This is the story of cold blocks and mismatched instances and how they will cause you pain and cost you money until you understand why.
Most of the clients that we support run on the Amazon cloud using either RDS or running MySQL on plain EC2 instances using (Provisioned IOPS) PIOPS EBS for data storage.
As expected the common architecture is running a master with one or more slaves handling the read traffic.
A common problem is that after the slaves are provisioned (normally created from an EBS snapshot) they lag badly due to slow IO performance.
Unfortunately what tends to be lost in the “speed of provisioning new resources” fetish is some limitations in terms of data persistence layer (EBS).
If you are using EBS and you have created the EBS volume from snapshot or created a new volume you have to pre-warm the EBS volume otherwise you will suffer a bad (I mean seriously bad) first usage penalty. Bad? I am talking up to 50% performance drop. So that expensive PIOPS EBS volume you created is going to perform like rubbish every time it reads/writes a cold block.
The other thing which also tends to happen is mixing up the wrong instance (network performance) with the PIOPS EBS. This the classic networked storage, the network is the bottleneck. If your instance type has limited network performance, having a higher PIOPS than the network can handle means you are wasting money (on PIOPS) you can’t use. A bit like in the old days (of dedicated servers and SAN storage) where the SAN could deliver 200-300Mbytes per sec, but the 1 Gigabit network could only do 40-50Mbytes per sec.
Here is the real downside, using the cloud you can provision new resources to handle peak load (in the case more MySQL slaves to handle read load) as fast as you can click, or faster using API calls, or even automagically, if you have some algo forecast the need for additional resources. But… the EBS is all cold blocks, so these new instances will be up and available in minutes but the IO performance will be poor until you either pre-warm or the slave gets around to writing/reading all blocks.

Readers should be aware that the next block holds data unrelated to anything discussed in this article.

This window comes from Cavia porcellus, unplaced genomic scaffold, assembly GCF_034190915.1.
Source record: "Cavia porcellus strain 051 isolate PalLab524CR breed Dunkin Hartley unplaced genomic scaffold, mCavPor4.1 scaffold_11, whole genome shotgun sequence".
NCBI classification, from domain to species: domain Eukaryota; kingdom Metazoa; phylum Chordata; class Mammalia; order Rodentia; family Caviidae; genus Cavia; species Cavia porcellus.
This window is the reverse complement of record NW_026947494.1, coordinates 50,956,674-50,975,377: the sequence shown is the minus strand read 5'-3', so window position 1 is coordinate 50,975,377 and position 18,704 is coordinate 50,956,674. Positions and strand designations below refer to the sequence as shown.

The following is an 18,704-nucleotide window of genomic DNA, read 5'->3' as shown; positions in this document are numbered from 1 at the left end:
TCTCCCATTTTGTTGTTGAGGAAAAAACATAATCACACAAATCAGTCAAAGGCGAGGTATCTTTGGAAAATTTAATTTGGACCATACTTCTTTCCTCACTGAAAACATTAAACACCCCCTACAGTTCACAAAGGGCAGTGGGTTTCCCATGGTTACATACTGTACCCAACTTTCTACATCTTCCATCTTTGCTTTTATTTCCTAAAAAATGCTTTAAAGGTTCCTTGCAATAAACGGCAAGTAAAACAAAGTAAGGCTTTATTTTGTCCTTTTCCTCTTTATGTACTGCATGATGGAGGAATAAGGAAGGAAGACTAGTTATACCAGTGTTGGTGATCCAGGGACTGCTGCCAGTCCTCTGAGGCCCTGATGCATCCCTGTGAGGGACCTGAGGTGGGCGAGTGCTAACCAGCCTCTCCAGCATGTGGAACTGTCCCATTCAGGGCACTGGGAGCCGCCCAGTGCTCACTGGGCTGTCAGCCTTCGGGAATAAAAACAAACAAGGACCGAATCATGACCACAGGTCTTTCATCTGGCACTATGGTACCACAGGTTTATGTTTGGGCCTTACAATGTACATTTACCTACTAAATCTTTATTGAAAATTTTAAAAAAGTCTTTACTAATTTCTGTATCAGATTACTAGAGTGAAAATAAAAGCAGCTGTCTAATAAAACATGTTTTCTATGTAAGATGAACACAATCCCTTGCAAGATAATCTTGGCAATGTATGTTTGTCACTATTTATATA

So the common solution is to pre-warm the blocks using dd to read the EBS device (and warm the block) to /dev/null
sudo dd if=/dev/xvdf of=/dev/null bs=1M
Consider how long this will take for any reasonable sized DB (200GBytes) using an instance with 1 Gigabit network.
200Gigabytes read at 50Mbytes/sec = 200,000 Mbytes/50 = 4000 secs = 3600 (1hr) + 400 (6 mins 40 secs) =~ more than 1 hr.
So you or your algo provisioned a new EC2 instance for the database in minutes but either your IO will be rubbish for an extended period, or you wait more than 1 hr per 200GB to have the EBS pre-warmed.
What are the solutions?
- Forecast further in advance depending on the size of your db (or any other persistent storage layer eg NoSQL etc)
- Use ephemeral storage and manage the increased risk of data loss in the event of instance termination.
- Break your DB or your application into smaller pieces aka micro services.
- Pay more $ and have your databases stay around longer so waiting for a instance to be ready in the beginning is not a problem.
As you can expect, most businesses are happy with option 4. Pay more, leave instances around like they were dedicated servers (base load). Amazon is happy too.
Option 3 whilst requiring some thought (argh) and additional complexity is where the real speed of provisioning, dare I say it, agile nature of the cloud will bear the most fruit.
Hm, how about option 5 to have a pool of pre-warmed EBS volumes ready in each AZ? As a new instance comes up, attach the volume, ‘mkfs’ to wipe the volume and then deploy the current version of the DB.
Having EBS sitting around is a lot cheaper than more EC2 running 24/7 (also, no time or IO penalty waiting for the ‘dd’ each time)
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